Unplanned and unprepared, the only way I could shoot at truly ground level was to lie on the wavy ice and use any soft materials available (gloves, hat) to support and solidify the camera for multiple shots with varying focal planes that enable focus stacking to create an image with sharp focus from 6 inches away to infinity.

The experience of shooting these photos will likely keep me coming back to this spot as long as I live in Colorado.

About the author: Eric Gross is a Colorado-based photographer and “wanderer.” The opinions expressed in this article are solely those of the author. You can find more of his work on his website and Instagram. This project was also featured on Colossal.

How I Left My Banking Job to Become a Photographer for Good Causes

In the summer of 2017, I received an invitation from my CEO at Barclays India, Uma Krishnan, who was interested in collecting some of my award-winning photography work. In order to avoid giving away my photographs for free, I asked her to contribute some amount towards her favorite social cause, and this is how the idea for Create4Cause was born.

I bought a DSLR camera with my first paycheck and I was soon bitten by the photography bug. I soon cut off TV and other sources of entertainment to learn photography on YouTube and through Google. Bloomberg got replaced by Phlearn and The Economist subscription by National Geographic Magazine.

The Art of Photography by Ted Forbes became my daily go-to YouTube channel while I slowly started getting familiar with some master photographers such as Steve McCurry, Jimmy Nelson, Martin Schoeller, and Ami Vitale. I have learned composition by studying their breathtaking work, and I’ve been glued to their Instagrams as well as some brilliant street photography tutorials by Eric Kim.

I previously wrote about why I am NOT a self-taught photographer.

Soon my photography work started getting recognized by the likes of Nat Geo and Lonely Planet. I also started getting international awards, which kept me in the game of photography. Although I used to spend time behind my camera as a side hustle, my thoughts would often be on taking it up professionally. And, as an artist, I did not want to draw boundaries or limit myself, and I definitely did not want to take that jump for the sake of just chasing more money.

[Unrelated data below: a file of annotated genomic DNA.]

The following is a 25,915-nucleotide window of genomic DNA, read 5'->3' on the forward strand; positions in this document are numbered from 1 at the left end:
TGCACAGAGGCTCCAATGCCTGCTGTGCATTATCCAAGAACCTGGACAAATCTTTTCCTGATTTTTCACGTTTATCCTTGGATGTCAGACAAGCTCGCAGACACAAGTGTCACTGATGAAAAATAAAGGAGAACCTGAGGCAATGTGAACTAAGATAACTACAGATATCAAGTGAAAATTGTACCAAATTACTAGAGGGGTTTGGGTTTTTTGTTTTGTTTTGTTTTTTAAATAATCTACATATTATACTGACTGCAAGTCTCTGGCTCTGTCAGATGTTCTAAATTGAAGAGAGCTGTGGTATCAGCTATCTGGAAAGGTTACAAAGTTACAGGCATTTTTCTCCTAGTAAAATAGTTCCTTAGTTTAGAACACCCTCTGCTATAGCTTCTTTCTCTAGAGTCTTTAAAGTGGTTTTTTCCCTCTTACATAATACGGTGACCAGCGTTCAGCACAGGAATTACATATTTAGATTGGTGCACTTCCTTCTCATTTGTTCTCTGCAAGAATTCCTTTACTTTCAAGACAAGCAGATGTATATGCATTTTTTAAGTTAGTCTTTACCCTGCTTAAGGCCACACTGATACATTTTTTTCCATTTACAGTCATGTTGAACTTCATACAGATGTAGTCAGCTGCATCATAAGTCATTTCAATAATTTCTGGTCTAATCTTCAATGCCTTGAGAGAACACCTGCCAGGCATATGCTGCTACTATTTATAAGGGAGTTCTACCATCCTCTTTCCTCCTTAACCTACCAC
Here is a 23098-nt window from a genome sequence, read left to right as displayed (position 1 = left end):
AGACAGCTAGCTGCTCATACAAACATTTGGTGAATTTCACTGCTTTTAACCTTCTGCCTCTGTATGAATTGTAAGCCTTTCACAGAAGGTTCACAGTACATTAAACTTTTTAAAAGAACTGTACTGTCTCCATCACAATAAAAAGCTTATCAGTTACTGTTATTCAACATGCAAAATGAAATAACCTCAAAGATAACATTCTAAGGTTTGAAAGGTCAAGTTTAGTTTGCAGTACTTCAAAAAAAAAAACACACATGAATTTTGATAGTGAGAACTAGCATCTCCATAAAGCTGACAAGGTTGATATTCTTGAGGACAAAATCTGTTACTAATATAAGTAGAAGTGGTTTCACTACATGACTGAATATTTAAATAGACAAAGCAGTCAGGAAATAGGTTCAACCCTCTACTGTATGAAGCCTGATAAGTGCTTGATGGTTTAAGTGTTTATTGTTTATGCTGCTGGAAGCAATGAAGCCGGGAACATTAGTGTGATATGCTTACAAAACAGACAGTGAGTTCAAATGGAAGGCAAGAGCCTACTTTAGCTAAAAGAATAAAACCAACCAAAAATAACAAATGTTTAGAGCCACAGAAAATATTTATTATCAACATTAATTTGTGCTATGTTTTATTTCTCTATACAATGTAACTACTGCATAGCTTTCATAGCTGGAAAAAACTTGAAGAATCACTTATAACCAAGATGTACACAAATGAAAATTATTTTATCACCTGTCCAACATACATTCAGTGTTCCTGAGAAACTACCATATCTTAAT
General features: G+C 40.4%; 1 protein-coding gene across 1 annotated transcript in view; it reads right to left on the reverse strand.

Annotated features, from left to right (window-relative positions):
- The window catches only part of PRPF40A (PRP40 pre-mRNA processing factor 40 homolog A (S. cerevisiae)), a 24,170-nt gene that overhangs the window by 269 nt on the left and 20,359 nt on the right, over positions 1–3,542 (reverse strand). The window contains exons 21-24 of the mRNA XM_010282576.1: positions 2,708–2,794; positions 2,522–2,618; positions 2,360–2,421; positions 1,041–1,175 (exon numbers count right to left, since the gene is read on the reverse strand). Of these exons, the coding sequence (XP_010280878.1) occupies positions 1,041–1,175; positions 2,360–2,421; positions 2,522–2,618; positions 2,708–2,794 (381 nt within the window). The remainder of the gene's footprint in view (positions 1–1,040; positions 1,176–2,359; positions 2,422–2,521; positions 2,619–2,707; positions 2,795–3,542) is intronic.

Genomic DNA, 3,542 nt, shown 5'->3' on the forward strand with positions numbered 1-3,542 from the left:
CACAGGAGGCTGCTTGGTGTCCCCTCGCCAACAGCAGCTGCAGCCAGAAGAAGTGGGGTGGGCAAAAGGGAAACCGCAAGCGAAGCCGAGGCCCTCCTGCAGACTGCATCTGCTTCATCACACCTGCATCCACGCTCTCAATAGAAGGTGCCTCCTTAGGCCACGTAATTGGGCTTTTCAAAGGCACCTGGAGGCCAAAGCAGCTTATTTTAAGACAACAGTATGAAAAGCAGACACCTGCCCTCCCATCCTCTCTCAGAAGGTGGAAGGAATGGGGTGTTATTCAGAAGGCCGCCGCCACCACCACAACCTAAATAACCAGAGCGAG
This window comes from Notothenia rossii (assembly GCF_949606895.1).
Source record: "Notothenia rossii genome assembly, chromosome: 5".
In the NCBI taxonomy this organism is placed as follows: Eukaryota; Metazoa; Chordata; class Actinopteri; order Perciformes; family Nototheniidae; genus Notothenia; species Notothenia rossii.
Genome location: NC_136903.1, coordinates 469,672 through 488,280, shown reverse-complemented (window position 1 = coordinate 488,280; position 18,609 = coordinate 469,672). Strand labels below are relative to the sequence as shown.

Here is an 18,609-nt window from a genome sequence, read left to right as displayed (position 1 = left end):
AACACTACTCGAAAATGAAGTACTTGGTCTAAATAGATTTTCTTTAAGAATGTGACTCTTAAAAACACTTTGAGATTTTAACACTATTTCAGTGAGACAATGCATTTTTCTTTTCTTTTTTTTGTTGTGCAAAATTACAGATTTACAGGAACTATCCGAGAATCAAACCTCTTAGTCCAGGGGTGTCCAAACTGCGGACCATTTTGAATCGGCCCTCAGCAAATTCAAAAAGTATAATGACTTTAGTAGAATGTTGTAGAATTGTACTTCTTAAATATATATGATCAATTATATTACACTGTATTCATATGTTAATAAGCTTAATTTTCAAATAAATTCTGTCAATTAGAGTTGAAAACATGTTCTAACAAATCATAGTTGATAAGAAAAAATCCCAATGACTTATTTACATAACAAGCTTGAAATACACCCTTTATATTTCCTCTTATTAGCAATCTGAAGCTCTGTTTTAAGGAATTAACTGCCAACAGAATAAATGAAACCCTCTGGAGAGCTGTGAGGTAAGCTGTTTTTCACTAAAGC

Honestly, I was a happy banker due to my love for numbers, and I enjoyed my time at Barclays. I think I was just looking for a greater purpose in life to make that switch. I started looking for internal options to take a break from my routine nine-to-five and listen to my calling.

In August 2017, I took a year-long sabbatical from my banking career and went on a journey of my life to travel the world on an innovative social experiment.

The idea was simply to get involved in a photography project if the brand/collaborator was willing to donate my fees towards their favorite social cause.

Throughout the year, I curated photography workshops to support girls’ education in a remote Himalayan village, collected plastic bottles from a dump-yard to create a life-size art installation as an environmental awareness project against plastic, and worked to protect human rights of elderly widows by partnering with a local NGO in Vrindavan.

To date, I have collaborated with multiple organizations to raise more than $9,400 (700,000 Rupees) and to document unique communities across India and Europe.

The out-of-office experience was so fulfilling that I decided to leave my banking career behind and officially resigned from Barclays in August 2018 to work as a full-time photographer. I founded the Create4Cause community for likeminded individuals and brands who are interested in projects that are about more than just making money — there’s a strong emphasis on meaningful and satisfying work.

Spiti Photo Tour For A Cause

Here’s how Create4Cause works now:

1. Social Creator: Any creative professional who is ready to contribute his project fee towards a social cause. E.g. A professional photographer who would work on a product shoot for a brand and is happy to donate his project fee towards a cause s/he wants to support.

2. Social Collaborator: A brand or individual seeking creative work and is ready to match the fund. E.g. A big brand looking for a creative ad or a bride looking for a wedding photographer. You can choose anyone from a list of our social creators who will deliver your project professionally as you agree to match our professional fees towards the social cause.

3. Social Cause: Creator and Brand mutually discuss the social cause for full transparency. E.g. It could be supporting the education of your housemaid’s daughter, feeding the poor or funding a business idea of an underprivileged person(s).

Today, we’re a happy tribe of 13 social creators who have professional expertise in handling global creative projects.

P.S. If you’re a brand looking to collaborate for this worthy program then write to us at and become a social collaborator today!

About the author: Saurabh Narang is an independent portrait and travel photographer based in Sikkim, India. The opinions expressed in this article are solely those of the author. Narang is the founder of Create4Cause. You can find more of Narang’s work on his website and Instagram. This article was also published here.